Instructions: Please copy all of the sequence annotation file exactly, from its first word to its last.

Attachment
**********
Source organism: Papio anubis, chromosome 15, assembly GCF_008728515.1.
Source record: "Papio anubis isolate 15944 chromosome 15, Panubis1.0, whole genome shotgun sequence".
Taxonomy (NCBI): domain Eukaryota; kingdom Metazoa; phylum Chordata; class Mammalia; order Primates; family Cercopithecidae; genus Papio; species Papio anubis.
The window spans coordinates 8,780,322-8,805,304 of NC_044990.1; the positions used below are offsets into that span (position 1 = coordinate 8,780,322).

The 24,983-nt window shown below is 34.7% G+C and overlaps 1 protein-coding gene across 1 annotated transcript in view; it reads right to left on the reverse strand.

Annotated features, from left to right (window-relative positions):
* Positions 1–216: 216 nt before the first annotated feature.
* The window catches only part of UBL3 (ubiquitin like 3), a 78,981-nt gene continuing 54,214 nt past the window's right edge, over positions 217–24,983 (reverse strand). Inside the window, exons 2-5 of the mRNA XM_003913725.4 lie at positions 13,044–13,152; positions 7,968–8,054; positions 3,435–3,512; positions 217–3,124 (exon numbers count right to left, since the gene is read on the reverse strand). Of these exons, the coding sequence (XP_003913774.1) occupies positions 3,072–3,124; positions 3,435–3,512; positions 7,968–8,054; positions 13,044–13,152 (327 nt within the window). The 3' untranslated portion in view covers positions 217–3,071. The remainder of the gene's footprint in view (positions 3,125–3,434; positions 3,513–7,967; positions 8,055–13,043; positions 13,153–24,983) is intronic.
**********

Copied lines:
Source organism: Papio anubis, chromosome 15, assembly GCF_008728515.1.
Source record: "Papio anubis isolate 15944 chromosome 15, Panubis1.0, whole genome shotgun sequence".
Taxonomy (NCBI): domain Eukaryota; kingdom Metazoa; phylum Chordata; class Mammalia; order Primates; family Cercopithecidae; genus Papio; species Papio anubis.
The window spans coordinates 8,780,322-8,805,304 of NC_044990.1; the positions used below are offsets into that span (position 1 = coordinate 8,780,322).

The 24,983-nt window shown below is 34.7% G+C and overlaps 1 protein-coding gene across 1 annotated transcript in view; it reads right to left on the reverse strand.

Annotated features, from left to right (window-relative positions):
* Positions 1–216: 216 nt before the first annotated feature.
* The window catches only part of UBL3 (ubiquitin like 3), a 78,981-nt gene continuing 54,214 nt past the window's right edge, over positions 217–24,983 (reverse strand). Inside the window, exons 2-5 of the mRNA XM_003913725.4 lie at positions 13,044–13,152; positions 7,968–8,054; positions 3,435–3,512; positions 217–3,124 (exon numbers count right to left, since the gene is read on the reverse strand). Of these exons, the coding sequence (XP_003913774.1) occupies positions 3,072–3,124; positions 3,435–3,512; positions 7,968–8,054; positions 13,044–13,152 (327 nt within the window). The 3' untranslated portion in view covers positions 217–3,071. The remainder of the gene's footprint in view (positions 3,125–3,434; positions 3,513–7,967; positions 8,055–13,043; positions 13,153–24,983) is intronic.